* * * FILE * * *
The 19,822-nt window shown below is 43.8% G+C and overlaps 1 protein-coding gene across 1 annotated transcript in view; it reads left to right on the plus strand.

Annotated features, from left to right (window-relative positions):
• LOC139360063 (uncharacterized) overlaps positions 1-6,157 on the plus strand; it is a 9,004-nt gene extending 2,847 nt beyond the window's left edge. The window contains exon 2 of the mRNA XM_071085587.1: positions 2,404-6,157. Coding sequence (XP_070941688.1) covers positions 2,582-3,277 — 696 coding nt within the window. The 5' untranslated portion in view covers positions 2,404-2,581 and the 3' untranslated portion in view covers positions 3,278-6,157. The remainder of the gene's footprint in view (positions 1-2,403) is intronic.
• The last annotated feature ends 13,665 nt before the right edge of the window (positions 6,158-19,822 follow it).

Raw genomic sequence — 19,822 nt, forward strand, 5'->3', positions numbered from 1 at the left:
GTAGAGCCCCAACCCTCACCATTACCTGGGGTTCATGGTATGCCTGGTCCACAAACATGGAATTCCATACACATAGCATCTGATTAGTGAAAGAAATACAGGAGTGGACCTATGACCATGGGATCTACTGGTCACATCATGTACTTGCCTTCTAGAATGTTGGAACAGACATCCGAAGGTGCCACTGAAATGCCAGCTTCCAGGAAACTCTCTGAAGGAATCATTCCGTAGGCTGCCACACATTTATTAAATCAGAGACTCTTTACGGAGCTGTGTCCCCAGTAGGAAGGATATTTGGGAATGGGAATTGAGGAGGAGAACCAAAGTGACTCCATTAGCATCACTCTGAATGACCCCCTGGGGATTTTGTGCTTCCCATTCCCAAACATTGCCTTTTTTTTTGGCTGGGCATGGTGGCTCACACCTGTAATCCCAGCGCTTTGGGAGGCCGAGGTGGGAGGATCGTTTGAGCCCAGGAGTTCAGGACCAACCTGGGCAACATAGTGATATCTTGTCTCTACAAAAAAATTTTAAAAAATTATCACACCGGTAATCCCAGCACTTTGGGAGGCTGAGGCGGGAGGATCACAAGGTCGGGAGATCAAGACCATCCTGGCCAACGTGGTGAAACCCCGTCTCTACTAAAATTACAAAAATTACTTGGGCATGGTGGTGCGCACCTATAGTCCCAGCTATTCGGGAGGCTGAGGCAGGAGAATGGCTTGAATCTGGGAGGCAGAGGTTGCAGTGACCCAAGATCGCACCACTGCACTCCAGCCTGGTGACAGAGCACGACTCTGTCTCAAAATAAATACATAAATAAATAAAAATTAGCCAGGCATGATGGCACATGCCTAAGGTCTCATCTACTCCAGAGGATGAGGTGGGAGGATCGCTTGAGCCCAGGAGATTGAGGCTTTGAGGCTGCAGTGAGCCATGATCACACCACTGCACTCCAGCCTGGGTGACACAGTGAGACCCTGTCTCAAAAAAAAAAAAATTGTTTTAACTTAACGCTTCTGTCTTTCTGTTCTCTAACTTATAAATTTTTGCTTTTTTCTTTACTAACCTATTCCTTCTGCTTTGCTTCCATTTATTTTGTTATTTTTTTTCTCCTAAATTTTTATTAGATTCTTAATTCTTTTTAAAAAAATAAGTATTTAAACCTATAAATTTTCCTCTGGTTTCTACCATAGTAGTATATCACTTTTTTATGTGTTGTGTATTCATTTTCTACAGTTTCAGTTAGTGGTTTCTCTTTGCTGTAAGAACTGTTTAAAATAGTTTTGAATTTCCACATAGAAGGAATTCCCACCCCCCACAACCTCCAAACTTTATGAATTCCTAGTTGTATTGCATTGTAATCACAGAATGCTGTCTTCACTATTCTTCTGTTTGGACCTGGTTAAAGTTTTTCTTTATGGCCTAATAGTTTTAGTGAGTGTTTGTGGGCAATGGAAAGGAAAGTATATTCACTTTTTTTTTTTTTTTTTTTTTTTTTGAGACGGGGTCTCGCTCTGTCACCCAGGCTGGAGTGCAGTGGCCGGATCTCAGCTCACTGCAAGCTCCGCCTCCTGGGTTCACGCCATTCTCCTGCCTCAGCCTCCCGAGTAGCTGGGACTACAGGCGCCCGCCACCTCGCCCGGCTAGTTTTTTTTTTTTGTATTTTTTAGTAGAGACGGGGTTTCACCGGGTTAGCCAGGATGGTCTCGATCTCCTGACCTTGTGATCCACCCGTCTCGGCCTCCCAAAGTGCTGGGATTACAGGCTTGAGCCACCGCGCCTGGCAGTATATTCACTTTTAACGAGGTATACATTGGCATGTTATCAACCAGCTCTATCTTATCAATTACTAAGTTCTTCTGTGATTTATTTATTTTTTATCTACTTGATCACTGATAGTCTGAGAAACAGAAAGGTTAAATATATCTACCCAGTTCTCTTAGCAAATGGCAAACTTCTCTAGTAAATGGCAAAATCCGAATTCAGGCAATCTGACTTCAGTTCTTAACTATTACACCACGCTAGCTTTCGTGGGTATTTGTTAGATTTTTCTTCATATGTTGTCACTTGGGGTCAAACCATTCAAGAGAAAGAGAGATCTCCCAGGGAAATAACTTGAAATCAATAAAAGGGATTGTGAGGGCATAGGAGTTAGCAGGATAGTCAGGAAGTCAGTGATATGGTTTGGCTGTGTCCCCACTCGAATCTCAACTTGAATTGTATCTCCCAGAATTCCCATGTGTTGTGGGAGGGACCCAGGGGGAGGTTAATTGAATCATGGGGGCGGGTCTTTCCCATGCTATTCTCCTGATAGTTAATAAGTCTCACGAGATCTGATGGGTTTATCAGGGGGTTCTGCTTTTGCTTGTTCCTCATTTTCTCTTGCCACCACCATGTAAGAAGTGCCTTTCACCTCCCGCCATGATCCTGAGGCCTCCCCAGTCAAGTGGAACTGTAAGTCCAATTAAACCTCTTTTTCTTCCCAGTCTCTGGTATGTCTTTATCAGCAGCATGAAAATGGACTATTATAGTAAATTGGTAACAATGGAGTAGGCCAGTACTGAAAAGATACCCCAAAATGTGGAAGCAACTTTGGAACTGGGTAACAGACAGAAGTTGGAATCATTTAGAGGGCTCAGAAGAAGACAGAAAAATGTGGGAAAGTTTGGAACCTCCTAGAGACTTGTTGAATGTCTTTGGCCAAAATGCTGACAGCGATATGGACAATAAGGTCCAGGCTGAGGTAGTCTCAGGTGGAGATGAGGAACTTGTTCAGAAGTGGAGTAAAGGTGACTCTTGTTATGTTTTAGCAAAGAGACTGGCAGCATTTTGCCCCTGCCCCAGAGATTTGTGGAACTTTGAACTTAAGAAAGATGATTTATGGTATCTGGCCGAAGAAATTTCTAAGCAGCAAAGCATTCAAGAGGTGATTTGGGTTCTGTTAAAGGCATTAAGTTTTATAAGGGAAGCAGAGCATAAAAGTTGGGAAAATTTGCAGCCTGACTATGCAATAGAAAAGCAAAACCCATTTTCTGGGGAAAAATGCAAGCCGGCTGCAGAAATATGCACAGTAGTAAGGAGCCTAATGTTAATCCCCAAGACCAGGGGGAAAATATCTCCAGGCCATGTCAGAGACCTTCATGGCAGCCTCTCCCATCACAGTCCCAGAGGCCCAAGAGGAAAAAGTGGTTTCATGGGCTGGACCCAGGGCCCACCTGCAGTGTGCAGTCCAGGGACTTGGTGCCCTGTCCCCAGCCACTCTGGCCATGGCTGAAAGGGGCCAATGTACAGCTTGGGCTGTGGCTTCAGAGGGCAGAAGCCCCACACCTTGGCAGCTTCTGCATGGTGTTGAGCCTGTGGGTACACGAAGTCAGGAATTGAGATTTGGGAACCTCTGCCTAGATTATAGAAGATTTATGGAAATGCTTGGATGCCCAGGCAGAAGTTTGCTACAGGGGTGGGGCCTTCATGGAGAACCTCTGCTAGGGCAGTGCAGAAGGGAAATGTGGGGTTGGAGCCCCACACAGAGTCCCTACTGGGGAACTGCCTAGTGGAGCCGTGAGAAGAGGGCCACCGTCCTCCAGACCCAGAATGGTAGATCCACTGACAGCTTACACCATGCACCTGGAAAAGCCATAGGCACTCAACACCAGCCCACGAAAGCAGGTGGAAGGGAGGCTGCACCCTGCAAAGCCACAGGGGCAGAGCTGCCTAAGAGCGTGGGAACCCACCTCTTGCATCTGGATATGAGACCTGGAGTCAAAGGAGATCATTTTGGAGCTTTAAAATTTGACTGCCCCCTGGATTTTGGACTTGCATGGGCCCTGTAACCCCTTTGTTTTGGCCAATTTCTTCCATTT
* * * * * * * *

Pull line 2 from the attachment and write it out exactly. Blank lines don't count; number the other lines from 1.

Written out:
Annotated features, from left to right (window-relative positions):